Executives say: “IT People do not work well with others” – I think it goes back to the 1970’s and 80’s when we used the term “Glass House” to describe the IT department and the data center used to house the corporate mainframe. It was literally in a big room surrounded by glass walls. You could see us, but you couldn’t come in and talk to us. When things got a little dicey, we retreated to the safety of our Fortress of Solitude. Mainframes are no longer a secret and the physical Glass House is gone but the attitude lives on.IT Says: “The Business folks think we are little more than hardware jockeys. They do not value our opinions” – First of all, the term “Hardware jockey” provides such a comical image to me. IT people have voiced that they are not included in Strategic Planning. They are not picked for key roles on important projects. But, we are what we allow people to see. IT folks want everyone to see them for the Technical geniuses they are, solvers of impossible problems, dedicated ‘round the clock magicians, and unfortunately, uninterested in anything not Technology-related.Thoughts: I don’t think we do a very good job of assimilating IT People into the business world. I’ve worked in companies that have mentoring as a mandatory onboarding strategy. But the mentors were always from the new employee’s department. Maybe a little cross-pollination would help. Let’s assign the VP of Marketing as the mentor for the new Application Developer. Assign the Controller as the mentor for the new Sr. Network Engineer. Make the CIO the mentor for the new Sales Executive. Hold the mentors accountable for the mentee’s success. Maybe the business folks will see that IT people are just people, and IT folks will appreciate how hard it is to sell widgets.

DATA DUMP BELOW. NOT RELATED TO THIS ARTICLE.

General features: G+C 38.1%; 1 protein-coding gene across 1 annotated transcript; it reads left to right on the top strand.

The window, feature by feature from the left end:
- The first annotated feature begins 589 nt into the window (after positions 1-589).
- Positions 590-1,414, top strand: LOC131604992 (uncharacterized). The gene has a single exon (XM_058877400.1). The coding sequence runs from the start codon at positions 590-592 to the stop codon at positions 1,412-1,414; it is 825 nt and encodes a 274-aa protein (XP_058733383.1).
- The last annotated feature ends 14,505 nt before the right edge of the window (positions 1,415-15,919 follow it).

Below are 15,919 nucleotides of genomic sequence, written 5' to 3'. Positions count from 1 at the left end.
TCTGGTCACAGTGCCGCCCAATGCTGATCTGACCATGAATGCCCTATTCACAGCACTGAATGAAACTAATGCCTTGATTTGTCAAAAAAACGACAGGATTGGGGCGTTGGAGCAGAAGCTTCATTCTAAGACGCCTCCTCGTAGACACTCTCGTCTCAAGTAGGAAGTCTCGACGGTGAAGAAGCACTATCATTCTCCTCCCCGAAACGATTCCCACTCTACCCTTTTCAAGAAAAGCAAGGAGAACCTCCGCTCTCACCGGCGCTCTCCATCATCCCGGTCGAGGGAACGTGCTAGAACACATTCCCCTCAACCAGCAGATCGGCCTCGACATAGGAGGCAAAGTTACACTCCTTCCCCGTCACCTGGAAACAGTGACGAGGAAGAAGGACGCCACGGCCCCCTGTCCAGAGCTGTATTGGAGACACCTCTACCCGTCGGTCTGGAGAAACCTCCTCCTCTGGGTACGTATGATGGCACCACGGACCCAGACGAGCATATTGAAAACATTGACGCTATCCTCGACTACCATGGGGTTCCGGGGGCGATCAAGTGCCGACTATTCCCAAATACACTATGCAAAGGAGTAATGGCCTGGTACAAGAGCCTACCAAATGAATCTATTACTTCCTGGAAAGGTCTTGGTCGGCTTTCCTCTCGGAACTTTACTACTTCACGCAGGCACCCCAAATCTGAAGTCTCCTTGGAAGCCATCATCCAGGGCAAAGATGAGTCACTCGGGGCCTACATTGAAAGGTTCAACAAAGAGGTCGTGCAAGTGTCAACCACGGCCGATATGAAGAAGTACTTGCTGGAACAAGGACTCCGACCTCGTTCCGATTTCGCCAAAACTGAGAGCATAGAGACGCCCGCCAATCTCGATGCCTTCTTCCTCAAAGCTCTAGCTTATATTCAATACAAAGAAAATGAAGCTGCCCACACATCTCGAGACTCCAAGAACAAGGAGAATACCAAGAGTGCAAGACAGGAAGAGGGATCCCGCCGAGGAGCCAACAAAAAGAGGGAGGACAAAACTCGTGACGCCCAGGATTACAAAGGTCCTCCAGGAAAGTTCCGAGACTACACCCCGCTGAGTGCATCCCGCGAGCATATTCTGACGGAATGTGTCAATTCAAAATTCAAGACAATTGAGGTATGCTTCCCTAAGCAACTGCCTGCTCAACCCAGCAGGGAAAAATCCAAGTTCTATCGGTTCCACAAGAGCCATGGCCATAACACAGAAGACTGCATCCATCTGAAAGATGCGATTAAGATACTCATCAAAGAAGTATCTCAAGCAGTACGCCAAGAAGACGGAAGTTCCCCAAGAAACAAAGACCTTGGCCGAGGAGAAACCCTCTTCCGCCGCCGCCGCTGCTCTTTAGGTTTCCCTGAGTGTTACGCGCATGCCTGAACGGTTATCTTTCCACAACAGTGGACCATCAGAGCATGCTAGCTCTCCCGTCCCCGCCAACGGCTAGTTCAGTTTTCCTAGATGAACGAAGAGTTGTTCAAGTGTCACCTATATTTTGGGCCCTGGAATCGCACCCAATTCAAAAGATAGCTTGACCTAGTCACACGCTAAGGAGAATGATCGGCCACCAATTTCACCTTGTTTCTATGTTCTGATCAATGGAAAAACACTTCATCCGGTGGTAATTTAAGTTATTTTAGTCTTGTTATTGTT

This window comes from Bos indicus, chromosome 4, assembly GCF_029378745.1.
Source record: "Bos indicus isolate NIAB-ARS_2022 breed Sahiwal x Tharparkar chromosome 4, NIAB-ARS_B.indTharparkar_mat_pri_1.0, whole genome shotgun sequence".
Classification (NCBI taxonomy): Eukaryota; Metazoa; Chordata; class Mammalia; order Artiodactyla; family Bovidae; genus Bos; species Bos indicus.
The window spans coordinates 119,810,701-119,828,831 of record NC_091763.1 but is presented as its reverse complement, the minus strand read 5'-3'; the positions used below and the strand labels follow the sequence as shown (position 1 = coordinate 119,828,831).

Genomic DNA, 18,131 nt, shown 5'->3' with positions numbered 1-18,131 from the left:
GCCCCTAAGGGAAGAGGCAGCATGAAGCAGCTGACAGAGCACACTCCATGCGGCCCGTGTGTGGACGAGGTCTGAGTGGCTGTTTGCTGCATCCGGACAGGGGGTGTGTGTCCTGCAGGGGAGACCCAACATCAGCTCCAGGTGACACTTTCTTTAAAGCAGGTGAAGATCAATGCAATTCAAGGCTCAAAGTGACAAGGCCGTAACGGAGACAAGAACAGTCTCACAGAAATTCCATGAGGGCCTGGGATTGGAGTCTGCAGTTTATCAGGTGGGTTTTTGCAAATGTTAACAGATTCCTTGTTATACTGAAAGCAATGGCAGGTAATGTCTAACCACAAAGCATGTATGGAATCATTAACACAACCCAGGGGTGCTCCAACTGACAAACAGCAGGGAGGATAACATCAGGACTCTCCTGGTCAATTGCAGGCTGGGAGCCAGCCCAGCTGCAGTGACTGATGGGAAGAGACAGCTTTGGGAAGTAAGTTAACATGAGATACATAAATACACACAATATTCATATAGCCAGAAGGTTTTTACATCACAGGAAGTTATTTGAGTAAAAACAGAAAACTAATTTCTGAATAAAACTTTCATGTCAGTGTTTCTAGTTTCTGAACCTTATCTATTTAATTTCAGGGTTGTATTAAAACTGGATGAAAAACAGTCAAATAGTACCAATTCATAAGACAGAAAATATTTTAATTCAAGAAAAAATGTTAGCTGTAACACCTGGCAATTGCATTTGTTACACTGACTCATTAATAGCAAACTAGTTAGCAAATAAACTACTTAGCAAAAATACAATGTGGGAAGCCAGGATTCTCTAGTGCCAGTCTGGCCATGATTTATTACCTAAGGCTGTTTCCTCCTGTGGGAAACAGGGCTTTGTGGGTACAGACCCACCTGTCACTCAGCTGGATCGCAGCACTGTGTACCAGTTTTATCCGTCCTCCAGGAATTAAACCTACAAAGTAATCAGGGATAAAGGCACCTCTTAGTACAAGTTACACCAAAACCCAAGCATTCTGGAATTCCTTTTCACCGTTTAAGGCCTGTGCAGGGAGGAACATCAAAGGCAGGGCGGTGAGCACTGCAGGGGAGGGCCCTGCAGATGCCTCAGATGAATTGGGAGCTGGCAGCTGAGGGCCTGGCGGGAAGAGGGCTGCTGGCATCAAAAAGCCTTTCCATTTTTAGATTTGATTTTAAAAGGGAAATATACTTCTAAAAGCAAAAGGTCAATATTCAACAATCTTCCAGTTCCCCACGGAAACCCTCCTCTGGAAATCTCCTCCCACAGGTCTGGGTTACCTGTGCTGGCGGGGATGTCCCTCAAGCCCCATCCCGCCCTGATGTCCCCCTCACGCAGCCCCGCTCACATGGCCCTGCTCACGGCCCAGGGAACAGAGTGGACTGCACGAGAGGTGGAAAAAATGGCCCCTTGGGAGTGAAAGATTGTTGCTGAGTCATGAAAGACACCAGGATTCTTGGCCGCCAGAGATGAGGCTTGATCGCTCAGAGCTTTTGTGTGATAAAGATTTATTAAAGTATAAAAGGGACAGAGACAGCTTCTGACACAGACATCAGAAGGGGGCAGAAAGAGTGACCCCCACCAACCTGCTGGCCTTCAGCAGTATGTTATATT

Executives say: “I’m not real sure what IT People even do, but we have a lot of them” – They keep to themselves and they seem to come and go as they please. Executives know that Technology runs their company. Without an ERP, desktops and an Internet circuit, you cannot order components, make finished goods, ship products, pay people, process invoices, or communicate with anyone. Technology scares them because it is so important to the success of the business, and they don’t fully understand it – their words, not mine.“IT Says: “No one outside of IT appreciates the after-hours it takes to keep systems functioning” – IT people have the responsibility to keep applications updated, servers patched, and hardware refreshed. Business Continuity dictates that changes and updates occur when the impact to the business is at a minimum – yep, the middle of the night and on holiday weekends.Thoughts: IT folks need to understand that everyone works hard. All jobs are difficult. It takes a village to raise a child and it takes every department to run a company. Be a team. And for my IT peeps out there, no complaining about the hours. You knew what you were signing up for when you chose IT as your career. It is your badge of honor. Business folks, please be a little more considerate and appreciative. Chances are, a team of IT folks will miss family time to work over the Memorial Day weekend to patch servers so there is no downtime for you. I’m not sure what it takes to close the books every month end. I do know it is not one of my talents and I appreciate that the Finance team works around the clock to get the books closed as quickly as possible.